In my first year here at CSU I have become aware of a common complaint. It mostly comes from white, middle-class students and goes something like this: “If my parents weren’t so rich I would have gotten that scholarship.” “If I were black I would have gotten better financial aid.” “Isn’t it time that they started helping me out too? I feel like I’m being penalized for being white.” I’ve seen it in multiple contexts, but the message is the same. Many students feel that Affirmative Action gives minorities unfair advantages in the hunt for admissions and scholarships. This issue of race-based Affirmative Action came before the Supreme Court last week.
The case was brought by the state of Michigan. In 2006 Michigan passed a law banning the use of race as a factor in college admissions at its public universities. Nine other states currently have similar laws. A lower court struck down the law so Michigan took it to the Supreme Court. In a 6-2 ruling, the Court ruled that states are allowed to ban race-based Affirmative Action. This ruling seems to promote racial equality, but instead does the opposite.
One prominent opponent of using race as an admissions factor is Justice Antonin Scalia. In 2003 he wrote that considering race stems from “the way of thinking that produced race slavery, race privilege and race hatred.” On the surface this seems reasonable. Unequal treatment is discrimination and discrimination is bad. This is similar to what I’ve heard from many irritated CSU students, that helping minorities is turning the tables and making whites the victims of racism.
The problem with this argument is that it substitutes a candy-coated fantasy in place of reality. Justice Scalia says that “in the eyes of the government, we are all one race here. It’s American.” It’s true that outright racism has been legislated away. We’ve got the Voting Rights Act and the Civil Rights Act. We even have a black president. That means that racism is over and everyone has an equal shot, right?
Racism is still here. Jim Crow-style discrimination is gone, but it’s been replaced by something that is subtler and harder to catch. It lives on in cultural assumptions and stereotypes. For example, remember the shooting death of Trayvon Martin, a black teen killed by a “white” vigilante? What would the conversation have looked like if Martin were white and his killer was black? This subtle racism makes it harder for minorities to achieve the same economic and educational success as whites. Despite laws that ban race as an employment factor, the unemployment rate for African Americans is twice that of whites and has been for the last 50 years. I doubt the reason is because whites are better workers.
A look at some educational statistics reveals a racial disparity. A 2009 study by the National Assessment of Educational Progress gave students of different races the same test. The math scores for fourth grade whites averaged 31 percent higher than their black counterparts and 26 percent higher than Latinos. In 2011, a government study found that 72 percent of white students went on to college after high school compared to 44 percent of African Americans. This gap is not because white students are smarter or work harder. It is because their economic and social backgrounds give them an unfair advantage over minority students. Race-based Affirmative Action may seem prejudiced to some white students, but those white students have already been given unfair advantages by our nation’s racial history. Affirmative Action is just about leveling the playing field.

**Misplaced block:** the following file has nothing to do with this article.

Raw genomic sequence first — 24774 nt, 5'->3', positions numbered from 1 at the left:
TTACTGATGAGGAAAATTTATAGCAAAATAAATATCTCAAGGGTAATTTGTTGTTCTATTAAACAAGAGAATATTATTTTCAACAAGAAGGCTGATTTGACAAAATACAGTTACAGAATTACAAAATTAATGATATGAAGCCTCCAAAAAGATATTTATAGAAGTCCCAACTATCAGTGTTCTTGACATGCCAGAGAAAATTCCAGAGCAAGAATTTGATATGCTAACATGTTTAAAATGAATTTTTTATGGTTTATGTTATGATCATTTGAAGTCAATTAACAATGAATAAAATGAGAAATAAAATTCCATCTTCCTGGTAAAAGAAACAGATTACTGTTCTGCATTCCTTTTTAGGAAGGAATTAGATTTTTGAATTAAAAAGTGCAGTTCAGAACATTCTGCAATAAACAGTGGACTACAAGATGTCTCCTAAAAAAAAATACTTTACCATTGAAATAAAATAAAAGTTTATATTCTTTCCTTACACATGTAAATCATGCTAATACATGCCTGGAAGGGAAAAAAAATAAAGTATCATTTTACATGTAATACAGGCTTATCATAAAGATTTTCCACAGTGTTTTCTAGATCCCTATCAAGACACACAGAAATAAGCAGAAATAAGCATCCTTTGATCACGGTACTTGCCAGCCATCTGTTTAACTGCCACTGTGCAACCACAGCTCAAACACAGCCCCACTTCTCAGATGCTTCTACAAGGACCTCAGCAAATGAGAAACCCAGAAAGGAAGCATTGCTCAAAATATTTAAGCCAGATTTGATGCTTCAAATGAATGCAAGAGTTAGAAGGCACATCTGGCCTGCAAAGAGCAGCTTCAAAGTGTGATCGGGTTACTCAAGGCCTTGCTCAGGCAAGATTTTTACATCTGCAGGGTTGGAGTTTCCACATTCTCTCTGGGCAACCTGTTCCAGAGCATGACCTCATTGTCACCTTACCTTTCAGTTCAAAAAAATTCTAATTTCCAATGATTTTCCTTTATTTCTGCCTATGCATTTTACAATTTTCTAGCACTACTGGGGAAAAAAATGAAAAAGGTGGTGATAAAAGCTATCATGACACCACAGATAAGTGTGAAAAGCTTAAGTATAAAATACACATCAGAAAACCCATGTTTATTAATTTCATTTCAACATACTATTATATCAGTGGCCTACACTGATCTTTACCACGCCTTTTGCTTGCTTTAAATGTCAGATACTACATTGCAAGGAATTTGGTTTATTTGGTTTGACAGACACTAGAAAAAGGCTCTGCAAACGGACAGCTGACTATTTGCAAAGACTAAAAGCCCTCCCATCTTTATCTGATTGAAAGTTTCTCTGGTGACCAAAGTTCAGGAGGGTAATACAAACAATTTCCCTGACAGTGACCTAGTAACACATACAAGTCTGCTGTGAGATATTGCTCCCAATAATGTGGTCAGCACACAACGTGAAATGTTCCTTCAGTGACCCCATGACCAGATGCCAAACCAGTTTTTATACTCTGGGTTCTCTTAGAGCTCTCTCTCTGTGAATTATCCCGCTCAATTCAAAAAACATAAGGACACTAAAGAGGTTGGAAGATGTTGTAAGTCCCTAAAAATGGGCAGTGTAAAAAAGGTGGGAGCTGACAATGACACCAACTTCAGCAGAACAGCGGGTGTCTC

Colorado is not one of those 10 states that ban using race as an admissions factor. But, after this Supreme Court ruling, a law like that might be in our future. Since CSU is a public university, this would impact the make-up of the student population. We can see in Michigan what happens when these bans go into effect. Since 2006, the black enrollment at the University of Michigan has fallen by 30 percent.
I wish that college admissions could be only based on merit. But, even without Affirmative Action, that isn’t the case. Race still plays a role in determining someone’s educational destiny. Affirmative Action doesn’t fix everything, but it is a powerful tool to help minorities achieve full economic and educational equality. Today, 50 years after the end of state-sanctioned racism in America, we are still fighting for equality. The frontline has changed to the school and the workplace, but the struggle is not over.
Collegian Columnist Aaron Kolb can be reached at email@example.com